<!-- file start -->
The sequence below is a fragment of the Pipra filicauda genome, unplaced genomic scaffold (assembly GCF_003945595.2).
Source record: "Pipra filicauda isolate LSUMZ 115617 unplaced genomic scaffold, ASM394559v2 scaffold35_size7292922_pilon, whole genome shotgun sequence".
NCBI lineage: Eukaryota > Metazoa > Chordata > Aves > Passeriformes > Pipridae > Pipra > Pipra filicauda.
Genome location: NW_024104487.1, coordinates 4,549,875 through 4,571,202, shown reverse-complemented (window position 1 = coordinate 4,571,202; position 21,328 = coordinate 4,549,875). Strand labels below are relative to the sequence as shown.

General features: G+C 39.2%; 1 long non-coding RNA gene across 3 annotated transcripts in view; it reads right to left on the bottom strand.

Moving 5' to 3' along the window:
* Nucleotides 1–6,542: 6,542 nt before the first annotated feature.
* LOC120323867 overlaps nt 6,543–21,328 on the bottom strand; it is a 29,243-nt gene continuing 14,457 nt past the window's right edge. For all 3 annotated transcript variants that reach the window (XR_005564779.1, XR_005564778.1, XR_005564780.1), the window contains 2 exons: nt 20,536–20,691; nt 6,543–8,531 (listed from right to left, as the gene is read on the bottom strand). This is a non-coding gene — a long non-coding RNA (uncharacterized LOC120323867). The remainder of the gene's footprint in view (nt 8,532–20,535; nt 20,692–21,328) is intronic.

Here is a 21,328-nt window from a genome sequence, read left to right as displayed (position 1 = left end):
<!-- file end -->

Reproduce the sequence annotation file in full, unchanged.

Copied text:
The sequence below is a fragment of the Pipra filicauda genome, unplaced genomic scaffold (assembly GCF_003945595.2).
Source record: "Pipra filicauda isolate LSUMZ 115617 unplaced genomic scaffold, ASM394559v2 scaffold35_size7292922_pilon, whole genome shotgun sequence".
NCBI lineage: Eukaryota > Metazoa > Chordata > Aves > Passeriformes > Pipridae > Pipra > Pipra filicauda.
Genome location: NW_024104487.1, coordinates 4,549,875 through 4,571,202, shown reverse-complemented (window position 1 = coordinate 4,571,202; position 21,328 = coordinate 4,549,875). Strand labels below are relative to the sequence as shown.

General features: G+C 39.2%; 1 long non-coding RNA gene across 3 annotated transcripts in view; it reads right to left on the bottom strand.

Moving 5' to 3' along the window:
* Nucleotides 1–6,542: 6,542 nt before the first annotated feature.
* LOC120323867 overlaps nt 6,543–21,328 on the bottom strand; it is a 29,243-nt gene continuing 14,457 nt past the window's right edge. For all 3 annotated transcript variants that reach the window (XR_005564779.1, XR_005564778.1, XR_005564780.1), the window contains 2 exons: nt 20,536–20,691; nt 6,543–8,531 (listed from right to left, as the gene is read on the bottom strand). This is a non-coding gene — a long non-coding RNA (uncharacterized LOC120323867). The remainder of the gene's footprint in view (nt 8,532–20,535; nt 20,692–21,328) is intronic.

Here is a 21,328-nt window from a genome sequence, read left to right as displayed (position 1 = left end):